For his sane and timely books, like 2010’s “Deadly Choices: How the Anti-Vaccine Movement Threatens Us All,” the pediatrician Paul A. Offit takes much abuse from anti-vaccine activists. He has been called a liar, a profiteer and ”” in the words of one activist group ”” a “millionaire vaccine industrialist.”
In “What Would Jesus Do About Measles?,” his New York Times Op-Ed last month, Dr. Offit addressed the false conflict that some perceive between medicine and religious faith, writing that if religion “teaches us anything, it’s to care about our children, to keep them safe.” His new book, “Bad Faith,” offers a history of episodes in which fringe groups abjured modern medicine, with deadly consequences. And he continues his argument that religion, properly understood, should welcome vaccines, as well as other medical interventions.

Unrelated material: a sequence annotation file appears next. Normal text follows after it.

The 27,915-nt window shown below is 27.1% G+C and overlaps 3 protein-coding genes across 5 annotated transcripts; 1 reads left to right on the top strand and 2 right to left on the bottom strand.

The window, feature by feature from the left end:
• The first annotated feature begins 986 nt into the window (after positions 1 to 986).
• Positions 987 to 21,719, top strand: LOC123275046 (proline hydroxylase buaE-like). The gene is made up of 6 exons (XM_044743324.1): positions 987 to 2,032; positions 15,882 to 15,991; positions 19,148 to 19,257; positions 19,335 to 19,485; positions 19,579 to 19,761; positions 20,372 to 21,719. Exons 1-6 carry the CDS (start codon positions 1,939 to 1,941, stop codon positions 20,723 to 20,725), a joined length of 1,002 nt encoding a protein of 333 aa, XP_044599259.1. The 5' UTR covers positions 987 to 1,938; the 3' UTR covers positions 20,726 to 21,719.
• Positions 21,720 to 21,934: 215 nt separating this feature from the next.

Unfortunately, Dr. Offit’s book is more a fervent attack job than an earnest attempt to understand people with different, if misguided views. His book is thinly sourced and poorly researched, seeming at times as if he began with a conclusion and then went in search of evidence.